Apple Watch and water: what you need to know

Apple Watch (lifestyle 001)

There seems to be a lot of confusion, misunderstanding, and maybe a bit of misinformation when it comes to the water resistance aspect of Apple Watch. Apple itself hasn’t been very helpful as the company has been providing contradicting information when explaining what you can and cannot do with your watch. Add those misleading videos of guys jumping in the pool with their Apple Watch, and you can easily understand why one might be puzzled at whether or not it is acceptable to dunk Apple Watch in water. In this post, we’ll try to put an end to the speculation about Apple Watch and water.

Note this article was written for the original Apple Watch. We have since then published updated information relating to Apple Watch Series 2.

Is Apple Watch waterproof?

Listed as a footnote on the Apple Watch Health & Fitness section on the company’s website, we learn that Apple Watch is not waterproof, but is indeed water resistant. If both terms seem very similar, one should in fact not be misunderstood for the other.

Apple Watch is splash and water resistant but not waterproof. You can, for example, wear and use Apple Watch during exercise, in the rain, and while washing your hands, but submerging Apple Watch is not recommended. Apple Watch has a water resistance rating of IPX7 under IEC standard 60529. The leather bands are not water resistant.

If Apple wasn’t quite clear in the footnote shared above, the company wasn’t much clearer in its Apple Watch Guide:

Submerging Apple Watch is not recommended. Apple Watch has a water resistance rating of IPX7 under IEC standard 60529. The leather bands are not water resistant. Water resistance is not a permanent condition and Apple Watch cannot be rechecked or resealed for water resistance.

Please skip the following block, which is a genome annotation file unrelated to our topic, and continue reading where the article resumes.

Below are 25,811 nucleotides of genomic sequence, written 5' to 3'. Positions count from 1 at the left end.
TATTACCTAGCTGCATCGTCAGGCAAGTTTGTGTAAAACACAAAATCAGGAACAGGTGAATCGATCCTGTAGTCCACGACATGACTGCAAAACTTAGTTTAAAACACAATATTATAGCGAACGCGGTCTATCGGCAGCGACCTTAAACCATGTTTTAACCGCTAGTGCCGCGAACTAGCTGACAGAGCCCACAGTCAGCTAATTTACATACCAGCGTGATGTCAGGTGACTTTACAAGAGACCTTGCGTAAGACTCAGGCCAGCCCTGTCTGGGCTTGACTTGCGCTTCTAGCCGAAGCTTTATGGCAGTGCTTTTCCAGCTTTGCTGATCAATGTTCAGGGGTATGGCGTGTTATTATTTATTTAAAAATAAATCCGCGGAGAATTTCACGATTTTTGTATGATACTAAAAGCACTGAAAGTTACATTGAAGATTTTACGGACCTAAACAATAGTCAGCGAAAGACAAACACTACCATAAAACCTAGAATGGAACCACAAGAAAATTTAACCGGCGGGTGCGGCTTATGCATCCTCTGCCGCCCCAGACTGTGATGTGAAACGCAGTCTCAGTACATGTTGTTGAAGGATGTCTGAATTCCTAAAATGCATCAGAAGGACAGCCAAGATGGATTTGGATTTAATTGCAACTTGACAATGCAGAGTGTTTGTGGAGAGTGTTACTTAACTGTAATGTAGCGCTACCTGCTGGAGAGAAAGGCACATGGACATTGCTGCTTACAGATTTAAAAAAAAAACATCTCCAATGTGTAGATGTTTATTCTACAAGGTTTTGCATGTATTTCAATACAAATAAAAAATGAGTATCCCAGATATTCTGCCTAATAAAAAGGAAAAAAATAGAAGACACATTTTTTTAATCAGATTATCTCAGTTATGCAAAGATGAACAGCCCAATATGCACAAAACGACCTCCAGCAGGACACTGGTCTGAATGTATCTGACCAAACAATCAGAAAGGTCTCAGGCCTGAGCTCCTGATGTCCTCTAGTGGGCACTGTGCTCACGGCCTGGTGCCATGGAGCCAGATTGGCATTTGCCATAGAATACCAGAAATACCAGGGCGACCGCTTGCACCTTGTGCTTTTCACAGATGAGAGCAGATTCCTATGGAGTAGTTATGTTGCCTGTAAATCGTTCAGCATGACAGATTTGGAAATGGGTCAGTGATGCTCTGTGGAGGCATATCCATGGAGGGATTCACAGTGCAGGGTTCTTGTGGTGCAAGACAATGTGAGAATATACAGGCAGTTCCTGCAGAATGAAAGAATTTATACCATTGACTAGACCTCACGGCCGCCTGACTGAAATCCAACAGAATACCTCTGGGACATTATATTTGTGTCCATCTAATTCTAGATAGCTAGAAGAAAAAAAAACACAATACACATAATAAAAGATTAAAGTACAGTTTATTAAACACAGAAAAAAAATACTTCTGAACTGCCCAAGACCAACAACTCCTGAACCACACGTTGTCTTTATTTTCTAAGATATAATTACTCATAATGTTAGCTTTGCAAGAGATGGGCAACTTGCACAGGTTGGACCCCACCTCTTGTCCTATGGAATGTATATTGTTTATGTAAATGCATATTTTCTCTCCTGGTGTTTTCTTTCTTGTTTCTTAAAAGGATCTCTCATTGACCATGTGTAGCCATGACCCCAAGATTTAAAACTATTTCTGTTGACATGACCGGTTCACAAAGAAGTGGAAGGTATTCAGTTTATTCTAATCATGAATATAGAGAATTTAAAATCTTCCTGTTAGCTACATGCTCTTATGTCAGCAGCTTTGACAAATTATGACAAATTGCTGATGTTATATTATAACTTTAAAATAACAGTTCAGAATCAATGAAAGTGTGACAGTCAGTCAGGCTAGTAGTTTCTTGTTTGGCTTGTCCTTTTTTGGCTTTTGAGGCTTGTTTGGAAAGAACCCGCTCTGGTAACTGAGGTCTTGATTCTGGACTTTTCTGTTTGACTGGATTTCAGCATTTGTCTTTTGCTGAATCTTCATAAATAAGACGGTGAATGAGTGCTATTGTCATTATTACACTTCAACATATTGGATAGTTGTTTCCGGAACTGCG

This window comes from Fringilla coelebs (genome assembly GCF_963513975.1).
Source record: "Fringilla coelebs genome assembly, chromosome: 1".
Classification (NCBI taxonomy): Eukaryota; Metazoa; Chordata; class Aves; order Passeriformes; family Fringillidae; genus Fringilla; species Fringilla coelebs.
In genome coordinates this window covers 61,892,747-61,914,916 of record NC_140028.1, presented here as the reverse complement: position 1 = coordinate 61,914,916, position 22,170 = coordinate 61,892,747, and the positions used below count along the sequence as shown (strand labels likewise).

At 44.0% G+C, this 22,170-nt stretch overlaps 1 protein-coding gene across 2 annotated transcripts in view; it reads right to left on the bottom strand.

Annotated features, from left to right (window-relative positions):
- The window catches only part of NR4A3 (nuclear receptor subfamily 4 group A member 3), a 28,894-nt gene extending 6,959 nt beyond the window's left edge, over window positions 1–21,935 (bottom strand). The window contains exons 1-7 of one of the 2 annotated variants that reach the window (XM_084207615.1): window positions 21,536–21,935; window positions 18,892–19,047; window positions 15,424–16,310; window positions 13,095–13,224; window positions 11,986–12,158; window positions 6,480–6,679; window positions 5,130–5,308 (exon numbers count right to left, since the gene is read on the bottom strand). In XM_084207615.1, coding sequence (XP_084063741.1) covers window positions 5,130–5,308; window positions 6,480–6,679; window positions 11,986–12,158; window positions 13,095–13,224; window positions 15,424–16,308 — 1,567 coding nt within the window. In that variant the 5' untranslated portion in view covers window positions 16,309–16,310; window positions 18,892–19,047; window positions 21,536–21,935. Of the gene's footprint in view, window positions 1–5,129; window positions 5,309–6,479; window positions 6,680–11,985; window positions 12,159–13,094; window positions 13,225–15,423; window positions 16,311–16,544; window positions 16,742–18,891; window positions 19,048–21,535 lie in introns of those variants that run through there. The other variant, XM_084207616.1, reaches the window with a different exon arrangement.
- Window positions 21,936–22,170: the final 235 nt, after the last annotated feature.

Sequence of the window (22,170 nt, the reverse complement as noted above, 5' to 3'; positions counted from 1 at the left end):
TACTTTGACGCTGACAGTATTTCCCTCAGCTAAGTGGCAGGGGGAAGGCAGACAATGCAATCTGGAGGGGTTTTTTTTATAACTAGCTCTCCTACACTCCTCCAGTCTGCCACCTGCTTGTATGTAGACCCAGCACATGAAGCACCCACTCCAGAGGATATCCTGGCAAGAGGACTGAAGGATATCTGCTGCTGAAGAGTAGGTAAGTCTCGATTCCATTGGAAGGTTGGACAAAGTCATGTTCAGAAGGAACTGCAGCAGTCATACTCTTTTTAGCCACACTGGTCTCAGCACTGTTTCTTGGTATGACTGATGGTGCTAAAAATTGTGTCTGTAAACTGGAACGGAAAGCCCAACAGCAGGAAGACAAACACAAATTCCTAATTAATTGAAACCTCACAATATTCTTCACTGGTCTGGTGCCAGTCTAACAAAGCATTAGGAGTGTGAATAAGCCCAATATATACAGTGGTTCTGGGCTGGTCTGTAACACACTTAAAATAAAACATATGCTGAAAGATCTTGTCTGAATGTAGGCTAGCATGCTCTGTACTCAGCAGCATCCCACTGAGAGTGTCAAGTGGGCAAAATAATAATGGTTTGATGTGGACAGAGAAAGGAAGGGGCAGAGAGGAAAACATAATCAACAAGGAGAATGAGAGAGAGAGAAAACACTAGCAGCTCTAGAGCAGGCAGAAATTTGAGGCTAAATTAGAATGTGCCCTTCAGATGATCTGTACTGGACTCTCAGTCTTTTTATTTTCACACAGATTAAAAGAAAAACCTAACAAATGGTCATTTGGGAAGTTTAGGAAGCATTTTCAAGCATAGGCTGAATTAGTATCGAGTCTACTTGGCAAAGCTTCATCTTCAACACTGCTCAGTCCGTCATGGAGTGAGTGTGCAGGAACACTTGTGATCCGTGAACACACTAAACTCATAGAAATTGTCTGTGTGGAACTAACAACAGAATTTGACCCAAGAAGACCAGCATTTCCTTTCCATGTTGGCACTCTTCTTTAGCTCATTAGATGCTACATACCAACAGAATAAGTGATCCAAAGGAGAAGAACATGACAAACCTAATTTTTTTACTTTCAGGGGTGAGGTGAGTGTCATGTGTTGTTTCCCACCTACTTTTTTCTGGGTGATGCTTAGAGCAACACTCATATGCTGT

They keywords here seem to be “not recommended,” which suggests it is acceptable, yet not endorsed.

What is IPX7?

IPX7 is an international standard which technically means the device can withstands incidental exposure to water of up to 1 meter (about 3 feet) for up to 30 minutes. With that said, any immersion of more than 1 meter, regardless of the duration, or any immersion of more than 30 minutes, regardless of depth, can affect the water resistance of the device, even though it might not be visible immediately.

IPX7 is also different from other ratings that may allow for pressurized water resistance. The best example of pressurized water is the stream of water that comes out of your shower head. This being said, based on the IPX7 rating, taking a shower with Apple Watch is not recommended.

But Tim Cook said he showers with his Apple Watch, didn’t he?

There was a report coming from reputable Apple blog suggesting that Tim Cook mentioned during an official visit to a company store in Germany that he showers with his Apple Watch.

Although iGen is a very trustworthy source, there has been no actual backing of what Tim Cook reportedly said. For what it’s worth, we should all take this report with a grain of salt, or just completely dismiss it.

Besides, as noted above, not only Apple officially says you should avoid showering with your watch, but its water resistance rating of IPX7 makes it clear that showering with it is not a suitable activity. My advice? Don’t shower with it.

What about these videos of guys jumping in the pool with Apple Watch?

This is another point of contention that needs to be addressed. The key notion to understand is water resistance.